“As for My servant, Jacob, do not be afraid – this is the Lord’s declaration – and do not be dismayed, Israel, for I will without fail save you from far away, your descendants from the land of their captivity! Jacob will return and have calm and quiet with no one to frighten him. For I will be with you – this is the Lord’s declaration – to save you! I will bring destruction on all the nations where I have scattered you; however, I will not bring destruction on you. I will discipline you justly, but I will by no means leave you unpunished.” Jeremiah 30:10-11 (HCSB)
In many Orthodox Jewish homes, whenever a family member chooses to follow Jesus as Messiah, the family has a funeral for them. They tear their clothes, weep, and mourn for the required amount of time. They do this because, to the ultra-religious, following Jesus is apostasy. They see a choice to follow Jesus as a choice against God and the Jewish community as a whole, so the community rejects them. This type of funeral communicates more than the death of a person; it signifies that they are dead and will not be seen in paradise. They are gone forever. It is meant to evoke shame in apostates.
This must have been the way the Israelites in Babylonian exile felt, as if they had rejected following the Lord with their whole hearts by leaving the Jewish community in Jerusalem behind and were suffering the consequences of faithlessness. Many had supplemented proper worship with idolatry, while others completely forsook the Lord. Either way, God is looking for whole-heartedness. Lukewarm faith is not saving faith at all.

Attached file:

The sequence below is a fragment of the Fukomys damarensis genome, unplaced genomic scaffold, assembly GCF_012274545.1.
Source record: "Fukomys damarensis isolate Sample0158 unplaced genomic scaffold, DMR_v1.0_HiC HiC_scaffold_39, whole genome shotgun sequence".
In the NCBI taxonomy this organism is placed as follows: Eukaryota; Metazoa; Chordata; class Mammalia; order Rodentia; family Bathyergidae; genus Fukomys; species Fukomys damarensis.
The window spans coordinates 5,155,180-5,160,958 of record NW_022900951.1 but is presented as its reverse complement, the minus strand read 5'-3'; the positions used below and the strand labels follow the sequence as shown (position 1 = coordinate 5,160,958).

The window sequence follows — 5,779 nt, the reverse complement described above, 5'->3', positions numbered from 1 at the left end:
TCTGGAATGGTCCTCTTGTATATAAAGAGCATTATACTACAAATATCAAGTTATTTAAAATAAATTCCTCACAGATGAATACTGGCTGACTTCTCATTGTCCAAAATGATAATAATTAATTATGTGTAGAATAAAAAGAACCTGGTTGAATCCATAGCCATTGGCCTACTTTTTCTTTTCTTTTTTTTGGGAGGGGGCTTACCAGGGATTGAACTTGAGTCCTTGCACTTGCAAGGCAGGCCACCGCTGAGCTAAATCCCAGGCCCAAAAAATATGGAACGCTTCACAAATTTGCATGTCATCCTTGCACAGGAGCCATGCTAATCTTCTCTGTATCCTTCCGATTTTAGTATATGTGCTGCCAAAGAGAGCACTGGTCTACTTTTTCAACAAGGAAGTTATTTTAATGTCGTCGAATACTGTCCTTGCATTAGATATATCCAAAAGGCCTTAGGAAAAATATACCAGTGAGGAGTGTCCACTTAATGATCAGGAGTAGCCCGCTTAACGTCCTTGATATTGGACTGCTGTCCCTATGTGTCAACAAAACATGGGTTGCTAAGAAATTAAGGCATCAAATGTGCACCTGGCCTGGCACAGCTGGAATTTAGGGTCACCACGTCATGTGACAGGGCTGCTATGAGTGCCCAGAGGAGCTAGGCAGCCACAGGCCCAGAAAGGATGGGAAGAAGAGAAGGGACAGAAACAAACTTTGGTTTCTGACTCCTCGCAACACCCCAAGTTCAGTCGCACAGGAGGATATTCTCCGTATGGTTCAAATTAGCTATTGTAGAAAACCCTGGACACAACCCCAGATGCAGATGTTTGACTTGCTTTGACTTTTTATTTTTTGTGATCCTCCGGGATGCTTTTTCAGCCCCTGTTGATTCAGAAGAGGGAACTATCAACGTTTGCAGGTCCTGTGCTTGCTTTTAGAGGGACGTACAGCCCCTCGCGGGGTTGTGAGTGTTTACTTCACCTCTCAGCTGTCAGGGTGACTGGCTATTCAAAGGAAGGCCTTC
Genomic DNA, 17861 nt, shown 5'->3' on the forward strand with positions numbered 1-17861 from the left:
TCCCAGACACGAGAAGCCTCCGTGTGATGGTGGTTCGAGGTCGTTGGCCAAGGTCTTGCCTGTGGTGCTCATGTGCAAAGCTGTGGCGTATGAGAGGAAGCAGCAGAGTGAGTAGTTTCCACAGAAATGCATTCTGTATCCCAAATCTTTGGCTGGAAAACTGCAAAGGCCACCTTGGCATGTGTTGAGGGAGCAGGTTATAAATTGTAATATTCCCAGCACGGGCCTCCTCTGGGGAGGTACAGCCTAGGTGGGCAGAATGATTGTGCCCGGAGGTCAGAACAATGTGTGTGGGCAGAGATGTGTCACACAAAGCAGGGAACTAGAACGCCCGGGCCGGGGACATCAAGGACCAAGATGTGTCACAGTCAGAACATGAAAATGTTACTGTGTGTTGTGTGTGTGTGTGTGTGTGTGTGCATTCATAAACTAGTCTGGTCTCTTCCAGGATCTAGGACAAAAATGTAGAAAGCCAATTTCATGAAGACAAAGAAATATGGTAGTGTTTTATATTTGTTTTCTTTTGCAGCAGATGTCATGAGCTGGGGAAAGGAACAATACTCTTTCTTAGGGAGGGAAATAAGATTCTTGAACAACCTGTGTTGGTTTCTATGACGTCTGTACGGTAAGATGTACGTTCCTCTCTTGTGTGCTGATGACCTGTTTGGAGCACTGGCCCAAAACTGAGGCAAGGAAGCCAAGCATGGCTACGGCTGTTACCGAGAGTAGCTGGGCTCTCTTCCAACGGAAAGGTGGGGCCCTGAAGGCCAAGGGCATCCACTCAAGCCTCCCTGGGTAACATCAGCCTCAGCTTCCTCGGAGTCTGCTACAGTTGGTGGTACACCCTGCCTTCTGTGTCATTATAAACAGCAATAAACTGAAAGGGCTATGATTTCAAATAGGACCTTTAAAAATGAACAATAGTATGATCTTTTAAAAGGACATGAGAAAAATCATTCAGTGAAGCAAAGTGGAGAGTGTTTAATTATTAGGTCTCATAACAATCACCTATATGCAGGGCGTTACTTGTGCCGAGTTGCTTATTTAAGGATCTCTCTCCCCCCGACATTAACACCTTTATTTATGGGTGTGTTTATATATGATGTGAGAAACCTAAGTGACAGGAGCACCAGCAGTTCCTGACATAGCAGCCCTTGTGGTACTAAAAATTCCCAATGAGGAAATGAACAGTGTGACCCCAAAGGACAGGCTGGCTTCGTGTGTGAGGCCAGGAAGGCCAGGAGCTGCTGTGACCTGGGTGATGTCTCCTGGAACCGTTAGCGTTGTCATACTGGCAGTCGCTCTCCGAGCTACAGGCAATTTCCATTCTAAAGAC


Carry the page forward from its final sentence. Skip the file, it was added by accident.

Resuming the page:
“You will seek Me and find Me when you search for Me with all your heart.” Jeremiah 29:13 (HCSB)
Today’s passage bears a message of hope. God is telling the descendants of Jacob that they are not cursed; their sin is not so great that there is no longer any means of salvation. If they would turn back to Him and obey His Word, God promised to restore His people to the land of Canaan. It was not their righteousness that would trigger this restoration. Instead, Israel’s return would be by God’s Grace, through their faith in His Word.
“For when we were still without strength, in due time Christ died for the ungodly. For scarcely for a righteous man will one die; yet perhaps for a good man someone would even dare to die. But God demonstrates His own love toward us, in that while we were still sinners, Christ died for us.” Romans 5:6-8 (NKJV)
That said, God’s Grace is seldom extended without His Mercy nearby! Grace is getting something you don’t deserve. Mercy is not getting what you do deserve, to the extent that you deserve it! But mercy comes with pain to remind us not to sin that way again. Israel was not getting a free pass. God said His discipline was just, and “Jacob” would no longer avoid stern discipline. Still, compared to what the other nations underwent, Israel was shown God’s mercy. They were not completely destroyed. Let’s thank God for His grace and mercy extended towards us through Messiah Jesus!
Elevating your Faith with daily Bible reading and devotionals written by Steve Wiggins.
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